Many other imagery techniques use metaphors to alter emotional states. For example, children can be taught to imagine putting a negative emotion into a balloon filled with helium and releasing it. I have. Some children learn to control their emotions by manipulating imaginary control panels such as those featured in the 2015 animated film Inside Out.
School-age and older youth introduce the concept that how we think affects how we feel. I have. On the other hand, thinking about the same event in a different light can calm you down.
For example, a poor test score at school can upset a child. Another way to think about this situation is to think about what you can do in the future to improve the performance of your tests. By focusing on achieving good results, you can more easily dissipate the negative emotions from bad grades.
I teach my patients that directing them toward constructive activities such as sports, games, listening to music, or creative activities such as art, writing, or playing an instrument can help them better control their emotions. increase.
Another physical way to channel emotions involves teaching children how to breathe in slowly through their nose, hold their breath for a few seconds, and exhale slowly through their mouth for several breathing cycles. Children can also be taught to clap their hands when excited, ask for a hug when sad, fidget toys when nervous, and squeeze stress balls when angry.
Once your child has learned to control their emotions and remain calm, it is important to discuss the reasons for their emotional reactions or offer to take time to reflect. If necessary, it can be very helpful for your child to offer suggestions on how to better handle the triggering situation.
For example, children grieving the loss of a distant friend can be advised that they can keep in touch through the Internet or make new friends through it.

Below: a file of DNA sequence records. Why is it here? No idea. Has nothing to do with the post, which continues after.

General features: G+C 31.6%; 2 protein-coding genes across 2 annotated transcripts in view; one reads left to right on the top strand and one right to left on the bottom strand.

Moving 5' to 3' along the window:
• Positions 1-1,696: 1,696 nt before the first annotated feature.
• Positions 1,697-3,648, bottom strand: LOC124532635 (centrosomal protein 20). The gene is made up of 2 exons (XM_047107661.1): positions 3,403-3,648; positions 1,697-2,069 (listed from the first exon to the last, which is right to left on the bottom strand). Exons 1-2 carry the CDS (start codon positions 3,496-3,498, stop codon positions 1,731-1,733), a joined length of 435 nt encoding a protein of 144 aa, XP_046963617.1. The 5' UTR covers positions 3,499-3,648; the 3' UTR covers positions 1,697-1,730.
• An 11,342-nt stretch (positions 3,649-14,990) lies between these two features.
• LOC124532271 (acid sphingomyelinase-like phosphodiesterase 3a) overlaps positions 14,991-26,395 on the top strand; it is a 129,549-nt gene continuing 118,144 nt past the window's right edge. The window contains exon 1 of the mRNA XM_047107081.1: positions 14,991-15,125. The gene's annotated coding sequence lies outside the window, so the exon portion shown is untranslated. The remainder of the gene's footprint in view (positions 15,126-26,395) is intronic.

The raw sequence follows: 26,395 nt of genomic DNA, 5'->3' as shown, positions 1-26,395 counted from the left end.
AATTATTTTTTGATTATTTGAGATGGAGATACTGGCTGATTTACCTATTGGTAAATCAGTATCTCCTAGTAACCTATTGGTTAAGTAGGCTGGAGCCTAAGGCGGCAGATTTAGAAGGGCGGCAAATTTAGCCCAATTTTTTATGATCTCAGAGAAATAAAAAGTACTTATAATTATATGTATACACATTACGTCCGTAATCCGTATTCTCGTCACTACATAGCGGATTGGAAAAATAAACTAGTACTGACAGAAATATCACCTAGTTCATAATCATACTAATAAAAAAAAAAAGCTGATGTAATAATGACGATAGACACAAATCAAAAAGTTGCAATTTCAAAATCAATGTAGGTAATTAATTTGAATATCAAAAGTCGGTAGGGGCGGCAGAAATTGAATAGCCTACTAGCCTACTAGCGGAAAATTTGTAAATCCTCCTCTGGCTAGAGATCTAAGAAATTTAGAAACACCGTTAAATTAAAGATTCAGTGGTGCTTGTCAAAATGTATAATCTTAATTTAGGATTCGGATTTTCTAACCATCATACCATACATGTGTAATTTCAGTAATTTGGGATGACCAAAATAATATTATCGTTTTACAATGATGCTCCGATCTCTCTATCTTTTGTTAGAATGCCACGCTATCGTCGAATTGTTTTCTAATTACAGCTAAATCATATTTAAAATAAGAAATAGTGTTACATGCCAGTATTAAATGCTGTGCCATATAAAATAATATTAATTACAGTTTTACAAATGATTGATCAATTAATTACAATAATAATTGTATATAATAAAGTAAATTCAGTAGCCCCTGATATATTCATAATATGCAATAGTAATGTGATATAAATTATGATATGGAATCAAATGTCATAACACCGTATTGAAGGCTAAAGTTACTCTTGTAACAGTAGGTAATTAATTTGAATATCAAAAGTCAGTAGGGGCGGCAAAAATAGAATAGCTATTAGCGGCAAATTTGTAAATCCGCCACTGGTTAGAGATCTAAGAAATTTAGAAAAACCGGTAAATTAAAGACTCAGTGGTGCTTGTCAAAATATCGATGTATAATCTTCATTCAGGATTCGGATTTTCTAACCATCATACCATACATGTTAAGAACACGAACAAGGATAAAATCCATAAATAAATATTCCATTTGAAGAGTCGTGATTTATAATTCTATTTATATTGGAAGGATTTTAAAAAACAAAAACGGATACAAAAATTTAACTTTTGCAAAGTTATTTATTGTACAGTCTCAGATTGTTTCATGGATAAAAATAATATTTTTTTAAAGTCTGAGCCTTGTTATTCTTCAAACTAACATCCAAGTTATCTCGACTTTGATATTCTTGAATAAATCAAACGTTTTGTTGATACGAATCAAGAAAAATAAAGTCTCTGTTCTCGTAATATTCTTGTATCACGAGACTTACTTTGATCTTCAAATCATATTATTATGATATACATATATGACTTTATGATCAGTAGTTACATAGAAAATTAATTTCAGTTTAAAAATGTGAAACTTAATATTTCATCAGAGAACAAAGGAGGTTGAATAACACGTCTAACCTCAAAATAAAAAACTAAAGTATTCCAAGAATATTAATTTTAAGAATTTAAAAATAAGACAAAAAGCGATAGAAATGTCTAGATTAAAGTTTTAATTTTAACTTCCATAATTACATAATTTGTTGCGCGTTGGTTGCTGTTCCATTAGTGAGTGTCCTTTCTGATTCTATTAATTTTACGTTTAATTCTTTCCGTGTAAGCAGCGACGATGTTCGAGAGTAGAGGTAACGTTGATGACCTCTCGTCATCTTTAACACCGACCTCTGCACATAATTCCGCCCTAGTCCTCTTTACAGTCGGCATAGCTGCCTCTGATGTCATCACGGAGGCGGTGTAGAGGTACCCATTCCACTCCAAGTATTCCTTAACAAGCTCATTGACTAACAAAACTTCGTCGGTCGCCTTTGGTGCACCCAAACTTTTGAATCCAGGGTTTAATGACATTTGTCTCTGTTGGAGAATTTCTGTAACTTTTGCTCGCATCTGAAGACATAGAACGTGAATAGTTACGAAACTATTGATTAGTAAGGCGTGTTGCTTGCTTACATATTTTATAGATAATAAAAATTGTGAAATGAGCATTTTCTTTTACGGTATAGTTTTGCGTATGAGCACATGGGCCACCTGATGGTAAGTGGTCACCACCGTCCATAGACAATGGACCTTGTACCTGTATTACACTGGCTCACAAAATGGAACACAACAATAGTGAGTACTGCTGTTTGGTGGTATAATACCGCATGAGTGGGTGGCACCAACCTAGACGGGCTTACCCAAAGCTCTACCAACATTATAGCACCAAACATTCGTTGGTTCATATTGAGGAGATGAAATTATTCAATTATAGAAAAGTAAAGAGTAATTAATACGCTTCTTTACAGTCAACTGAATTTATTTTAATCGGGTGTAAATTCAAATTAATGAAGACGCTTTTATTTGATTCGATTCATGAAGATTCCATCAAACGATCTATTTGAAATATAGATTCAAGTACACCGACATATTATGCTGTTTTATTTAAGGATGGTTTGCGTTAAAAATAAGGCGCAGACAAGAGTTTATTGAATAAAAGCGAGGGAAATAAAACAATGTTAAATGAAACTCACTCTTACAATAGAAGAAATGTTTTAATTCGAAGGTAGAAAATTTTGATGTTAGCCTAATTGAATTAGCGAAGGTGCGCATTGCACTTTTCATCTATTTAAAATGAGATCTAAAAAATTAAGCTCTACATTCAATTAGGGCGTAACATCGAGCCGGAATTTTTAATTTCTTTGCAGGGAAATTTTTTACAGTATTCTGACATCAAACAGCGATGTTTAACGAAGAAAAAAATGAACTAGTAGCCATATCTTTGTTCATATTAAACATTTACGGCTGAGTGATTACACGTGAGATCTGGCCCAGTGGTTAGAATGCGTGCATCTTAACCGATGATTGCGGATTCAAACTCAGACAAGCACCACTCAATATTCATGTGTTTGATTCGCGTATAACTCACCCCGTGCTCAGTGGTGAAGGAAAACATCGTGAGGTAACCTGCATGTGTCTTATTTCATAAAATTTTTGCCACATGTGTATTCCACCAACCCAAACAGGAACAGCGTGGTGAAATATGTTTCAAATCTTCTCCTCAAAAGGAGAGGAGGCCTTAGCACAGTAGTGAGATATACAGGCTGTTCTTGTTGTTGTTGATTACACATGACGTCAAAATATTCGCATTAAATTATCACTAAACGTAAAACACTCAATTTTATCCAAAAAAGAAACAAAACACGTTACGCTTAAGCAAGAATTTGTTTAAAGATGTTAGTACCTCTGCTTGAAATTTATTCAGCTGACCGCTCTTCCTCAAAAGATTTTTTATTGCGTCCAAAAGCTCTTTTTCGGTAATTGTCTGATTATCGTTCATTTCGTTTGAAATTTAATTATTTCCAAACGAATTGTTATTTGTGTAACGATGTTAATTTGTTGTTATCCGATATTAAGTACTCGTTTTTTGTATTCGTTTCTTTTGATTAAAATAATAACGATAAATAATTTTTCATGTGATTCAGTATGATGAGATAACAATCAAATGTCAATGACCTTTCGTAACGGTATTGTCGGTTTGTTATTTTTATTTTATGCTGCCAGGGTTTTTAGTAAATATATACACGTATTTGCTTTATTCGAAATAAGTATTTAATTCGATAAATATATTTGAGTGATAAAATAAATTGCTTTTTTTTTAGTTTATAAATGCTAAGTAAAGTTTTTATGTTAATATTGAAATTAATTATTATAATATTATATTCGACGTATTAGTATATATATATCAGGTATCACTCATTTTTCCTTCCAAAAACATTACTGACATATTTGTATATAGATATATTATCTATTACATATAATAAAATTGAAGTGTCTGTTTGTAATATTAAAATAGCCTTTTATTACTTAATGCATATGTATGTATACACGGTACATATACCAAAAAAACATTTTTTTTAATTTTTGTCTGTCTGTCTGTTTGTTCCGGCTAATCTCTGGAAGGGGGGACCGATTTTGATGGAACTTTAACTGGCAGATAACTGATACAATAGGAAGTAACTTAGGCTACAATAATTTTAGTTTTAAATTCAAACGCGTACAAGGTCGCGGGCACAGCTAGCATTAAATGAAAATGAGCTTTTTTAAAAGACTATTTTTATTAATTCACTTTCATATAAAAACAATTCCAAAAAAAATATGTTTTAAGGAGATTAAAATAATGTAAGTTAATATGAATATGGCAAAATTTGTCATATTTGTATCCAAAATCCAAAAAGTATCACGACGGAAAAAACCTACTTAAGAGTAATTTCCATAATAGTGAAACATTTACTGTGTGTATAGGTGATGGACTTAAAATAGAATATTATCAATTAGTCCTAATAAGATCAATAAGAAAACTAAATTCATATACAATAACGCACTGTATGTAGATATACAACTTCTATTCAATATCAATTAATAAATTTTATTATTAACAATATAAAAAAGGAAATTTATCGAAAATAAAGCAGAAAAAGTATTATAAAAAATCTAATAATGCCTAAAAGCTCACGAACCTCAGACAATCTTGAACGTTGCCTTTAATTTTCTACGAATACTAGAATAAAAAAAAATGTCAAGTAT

Learning how to avoid negative emotional triggers is another strategy that can help this age group. For example, children can be taught to stay away from younger siblings who are behaving annoyingly, or to be prepared to use self-soothing techniques whenever interacting with siblings.
Another common trigger occurs when parents ask their child to switch from a favorite activity to an uninteresting activity. For example, stopping a video game to complete homework. Effective strategies for avoiding such triggers include having children plan their daily activity schedule accurately. For example, by deciding ahead of time when to switch activities and offering additional opportunities to engage in the desired activity while working with the caregiver. .
teenagers and adults
I remind adolescents that their emotional responses are determined in part by their maturing brain and learning how to deal with more intense emotions caused by hormonal changes. I reassure them that as they get older it will be easier to deal with their feelings.
In addition to the emotion control techniques used with school-age children, self-soothing techniques using hypnosis are very useful for adolescents and adults who are trying to better regulate their emotions.
Patients can be taught to use hypnosis to relax by imagining themselves in a calm place. Then learn how to use physical gestures such as hand cues (such as crossing your fingers), tapping your feet, and taking slow, deep breaths to induce similar calmness at will. I encourage my patients to induce their relaxation response frequently so that it becomes second nature.
Teenagers and adults can better regulate their emotions by learning how to consult their subconscious. In my experience, a patient’s subconscious is much calmer than their conscious state, allowing them to calmly respond to difficult situations. can learn.
Each of us has the ability to improve our emotional regulation. Many tools can help us control our emotions, including various applications of imagery and self-hypnosis techniques.